My Kids Are Time Travellers

It was Eden’s seventeenth birthday today, which reminds me of the time last spring when the ghost of her two-year old self appeared while I was redecorating the floorboards in the downstairs hallway.

The backstory is this: when we moved house in 2000, we inherited carpet with a pattern so vile it looked like someone had thrown up a Vienetta violently and repeatedly all over the floor, and so we ripped it all up as soon as possible, revealing pine floorboards caked with thirty-odd years of grime and covered in paint spatters from when the house was built. Conscious to establish my credentials as Husband And Father Capable of Manly Labour, I hired one of those big belt sanders and went to work on it – all rolled-up t-shirt sleeves and grunting for tea. What they don’t tell you is that when the sandpaper bites into the wood, the machine more or less pulls itself along by its own power like a carnivorous vacuum cleaner, leaving you (okay, me) reduced to simply hanging on and trying to guide it away from the walls and other people’s feet.

About five minutes in, the sandpaper belt made a horrible noise and shredded apart, and I realised that I should have gone around with a hammer and a nail punch beforehand and made sure that all the floorboard nails were sunk out of harm’s way – so I went and did that. And in this I had a little helper.

Eden followed me with her Bob the Builder Hammer - its handle had been full of sweets, but not for very long – and made sure that I did the job properly. As anyone has seen my DIY will agree, to this day it continues to display the quality control of a two-year old.

I skimped on the edges, basically. The big belt sander wouldn’t go right to the skirting board and I couldn’t be arsed and you wouldn’t have noticed it if you weren’t looking and it took me until last spring to finally get around to doing it. So I waited until TC took the girls to her parents’, cleared out the hall and tidied up the edges with a little detail-sander and some left-over varnish.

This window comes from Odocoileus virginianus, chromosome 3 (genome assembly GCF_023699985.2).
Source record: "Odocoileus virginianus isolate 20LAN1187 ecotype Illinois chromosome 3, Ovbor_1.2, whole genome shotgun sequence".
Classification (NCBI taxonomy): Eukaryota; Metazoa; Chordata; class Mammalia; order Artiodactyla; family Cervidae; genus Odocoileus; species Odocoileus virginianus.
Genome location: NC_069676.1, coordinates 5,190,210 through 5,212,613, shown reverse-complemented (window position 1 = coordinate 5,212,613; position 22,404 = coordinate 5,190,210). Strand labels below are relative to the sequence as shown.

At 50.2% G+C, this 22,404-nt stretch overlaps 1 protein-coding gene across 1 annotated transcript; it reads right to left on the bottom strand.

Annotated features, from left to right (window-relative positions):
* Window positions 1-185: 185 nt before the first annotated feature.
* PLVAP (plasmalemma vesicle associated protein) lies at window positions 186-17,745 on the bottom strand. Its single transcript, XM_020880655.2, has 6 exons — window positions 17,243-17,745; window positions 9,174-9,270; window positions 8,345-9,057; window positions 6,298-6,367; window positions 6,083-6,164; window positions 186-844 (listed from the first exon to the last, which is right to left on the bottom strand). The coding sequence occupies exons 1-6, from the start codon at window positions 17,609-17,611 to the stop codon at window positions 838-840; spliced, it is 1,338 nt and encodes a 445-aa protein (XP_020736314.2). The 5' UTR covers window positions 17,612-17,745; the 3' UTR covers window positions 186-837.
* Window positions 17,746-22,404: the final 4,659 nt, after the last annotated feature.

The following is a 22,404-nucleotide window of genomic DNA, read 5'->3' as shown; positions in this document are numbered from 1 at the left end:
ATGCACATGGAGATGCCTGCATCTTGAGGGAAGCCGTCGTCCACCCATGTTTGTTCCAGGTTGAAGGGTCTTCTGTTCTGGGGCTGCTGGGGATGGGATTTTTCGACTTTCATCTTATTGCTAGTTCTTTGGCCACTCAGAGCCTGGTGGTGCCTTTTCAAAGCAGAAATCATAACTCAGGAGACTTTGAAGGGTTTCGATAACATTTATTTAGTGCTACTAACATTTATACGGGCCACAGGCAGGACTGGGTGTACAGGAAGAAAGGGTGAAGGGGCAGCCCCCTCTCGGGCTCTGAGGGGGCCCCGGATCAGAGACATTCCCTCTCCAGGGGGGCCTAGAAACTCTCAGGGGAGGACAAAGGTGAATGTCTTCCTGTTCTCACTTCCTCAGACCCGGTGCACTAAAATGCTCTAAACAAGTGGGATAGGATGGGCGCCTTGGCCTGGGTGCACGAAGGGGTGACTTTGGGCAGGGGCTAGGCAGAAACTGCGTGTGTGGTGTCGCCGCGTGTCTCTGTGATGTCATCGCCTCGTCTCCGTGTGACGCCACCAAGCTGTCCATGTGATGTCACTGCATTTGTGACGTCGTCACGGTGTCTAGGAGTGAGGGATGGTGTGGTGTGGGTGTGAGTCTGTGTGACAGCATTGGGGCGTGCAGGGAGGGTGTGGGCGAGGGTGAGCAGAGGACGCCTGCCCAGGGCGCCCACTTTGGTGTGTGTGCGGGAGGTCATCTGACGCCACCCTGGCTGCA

Now I’m not going to say that what happened to me was an actual hallucination, in the sense of  any weird or otherworldly apparition, but she was there. The intervening fourteen years had folded in on themselves and become paper thin, and she was standing right next to me, two years old, in her rainbow wellies, utterly absorbed in the important task of Helping Daddy. We didn’t say anything to each other, just got on with the work and then she went on her way back to whatever she’d been doing in 2002.

The exact same thing had happened the summer before that with Hope, when I took her for a hike up Mt Snowdon to help her complete an objective for an internet scavenger hunt. At one point I looked at her, and she wasn’t that long-legged teenager but the two-year old walking beside me along Kurrawa Avenue in New South Wales on our way to the corner shop through the tunnel under the road which made great echoes, with her hand gripped tightly to my finger. Time folded in on itself, and we met each other in the margins.

I don’t really believe in ghosts – not the supernatural kind, anyway. But I do believe that we are always with each other in the memories of the times we shared together, and that at the end of the day we’re only haunting ourselves.

What haunts me most about the photo of me and Eden is where the fuck has all my hair gone?